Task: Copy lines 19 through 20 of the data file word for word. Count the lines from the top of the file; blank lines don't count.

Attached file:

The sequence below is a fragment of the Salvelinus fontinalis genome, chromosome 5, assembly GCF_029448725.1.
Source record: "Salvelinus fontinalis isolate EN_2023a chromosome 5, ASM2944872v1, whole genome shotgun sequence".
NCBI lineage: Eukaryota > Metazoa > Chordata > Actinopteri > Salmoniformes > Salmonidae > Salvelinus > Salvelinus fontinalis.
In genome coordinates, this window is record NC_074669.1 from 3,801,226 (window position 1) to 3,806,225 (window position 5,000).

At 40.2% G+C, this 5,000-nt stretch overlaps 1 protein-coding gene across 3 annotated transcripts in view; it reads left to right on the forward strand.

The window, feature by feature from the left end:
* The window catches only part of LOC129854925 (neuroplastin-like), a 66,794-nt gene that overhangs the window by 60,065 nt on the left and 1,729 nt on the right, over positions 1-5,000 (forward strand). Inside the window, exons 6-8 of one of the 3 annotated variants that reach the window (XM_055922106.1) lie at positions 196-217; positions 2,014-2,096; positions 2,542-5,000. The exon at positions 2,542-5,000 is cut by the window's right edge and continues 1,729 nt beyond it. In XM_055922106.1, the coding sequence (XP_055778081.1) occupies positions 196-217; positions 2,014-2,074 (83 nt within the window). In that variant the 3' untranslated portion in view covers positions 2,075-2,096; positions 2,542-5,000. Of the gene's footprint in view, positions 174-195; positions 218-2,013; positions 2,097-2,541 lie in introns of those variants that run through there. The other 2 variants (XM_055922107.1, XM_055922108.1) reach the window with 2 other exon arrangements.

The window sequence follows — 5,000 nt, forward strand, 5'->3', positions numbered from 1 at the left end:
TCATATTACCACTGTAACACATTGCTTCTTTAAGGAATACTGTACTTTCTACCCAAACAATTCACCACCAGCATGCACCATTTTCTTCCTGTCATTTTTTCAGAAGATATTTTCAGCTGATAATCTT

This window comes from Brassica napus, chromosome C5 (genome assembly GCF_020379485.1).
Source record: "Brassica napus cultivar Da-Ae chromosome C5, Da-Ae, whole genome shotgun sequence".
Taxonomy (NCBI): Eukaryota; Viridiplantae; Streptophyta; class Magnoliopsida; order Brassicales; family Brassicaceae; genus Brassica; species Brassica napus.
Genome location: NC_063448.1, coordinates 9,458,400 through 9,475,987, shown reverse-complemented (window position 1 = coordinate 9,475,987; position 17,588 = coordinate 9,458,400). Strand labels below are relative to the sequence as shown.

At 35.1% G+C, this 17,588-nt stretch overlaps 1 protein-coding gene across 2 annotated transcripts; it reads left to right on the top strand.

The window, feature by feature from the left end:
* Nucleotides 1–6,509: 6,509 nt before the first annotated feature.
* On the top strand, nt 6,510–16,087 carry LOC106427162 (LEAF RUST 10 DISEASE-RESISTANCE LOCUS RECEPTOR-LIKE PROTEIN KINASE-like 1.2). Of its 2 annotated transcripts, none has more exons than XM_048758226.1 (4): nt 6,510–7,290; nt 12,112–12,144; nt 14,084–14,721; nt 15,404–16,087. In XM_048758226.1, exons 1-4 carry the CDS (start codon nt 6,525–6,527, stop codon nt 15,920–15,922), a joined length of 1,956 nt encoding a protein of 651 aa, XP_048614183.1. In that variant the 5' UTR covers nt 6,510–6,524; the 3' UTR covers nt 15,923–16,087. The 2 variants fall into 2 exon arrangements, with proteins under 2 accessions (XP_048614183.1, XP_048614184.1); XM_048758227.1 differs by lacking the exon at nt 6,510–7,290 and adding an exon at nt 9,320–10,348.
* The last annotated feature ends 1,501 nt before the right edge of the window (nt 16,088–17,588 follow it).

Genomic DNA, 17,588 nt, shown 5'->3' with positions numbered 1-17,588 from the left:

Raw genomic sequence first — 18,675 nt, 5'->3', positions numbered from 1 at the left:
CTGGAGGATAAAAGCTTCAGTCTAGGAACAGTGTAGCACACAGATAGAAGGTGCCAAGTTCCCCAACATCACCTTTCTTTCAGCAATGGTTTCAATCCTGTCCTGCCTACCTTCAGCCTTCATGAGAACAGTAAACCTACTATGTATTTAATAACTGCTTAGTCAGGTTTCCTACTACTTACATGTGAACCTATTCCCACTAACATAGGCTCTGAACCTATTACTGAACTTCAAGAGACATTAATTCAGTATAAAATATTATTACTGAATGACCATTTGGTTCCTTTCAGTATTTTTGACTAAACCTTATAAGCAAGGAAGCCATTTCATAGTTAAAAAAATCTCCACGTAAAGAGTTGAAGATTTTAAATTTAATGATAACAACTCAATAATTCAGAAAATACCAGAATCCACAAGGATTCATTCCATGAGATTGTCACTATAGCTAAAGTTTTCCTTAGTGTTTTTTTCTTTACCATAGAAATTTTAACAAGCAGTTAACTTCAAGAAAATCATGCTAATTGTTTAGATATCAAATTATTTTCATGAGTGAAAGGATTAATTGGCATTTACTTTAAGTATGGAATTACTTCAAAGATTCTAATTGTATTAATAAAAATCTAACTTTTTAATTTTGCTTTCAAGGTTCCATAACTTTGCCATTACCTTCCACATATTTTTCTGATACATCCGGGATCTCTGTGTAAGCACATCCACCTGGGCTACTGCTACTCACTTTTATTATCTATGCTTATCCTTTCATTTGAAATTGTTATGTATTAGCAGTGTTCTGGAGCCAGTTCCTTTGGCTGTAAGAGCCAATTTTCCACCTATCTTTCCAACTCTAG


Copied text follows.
Genomic DNA, 17,588 nt, shown 5'->3' with positions numbered 1-17,588 from the left:

Raw genomic sequence first — 18,675 nt, 5'->3', positions numbered from 1 at the left: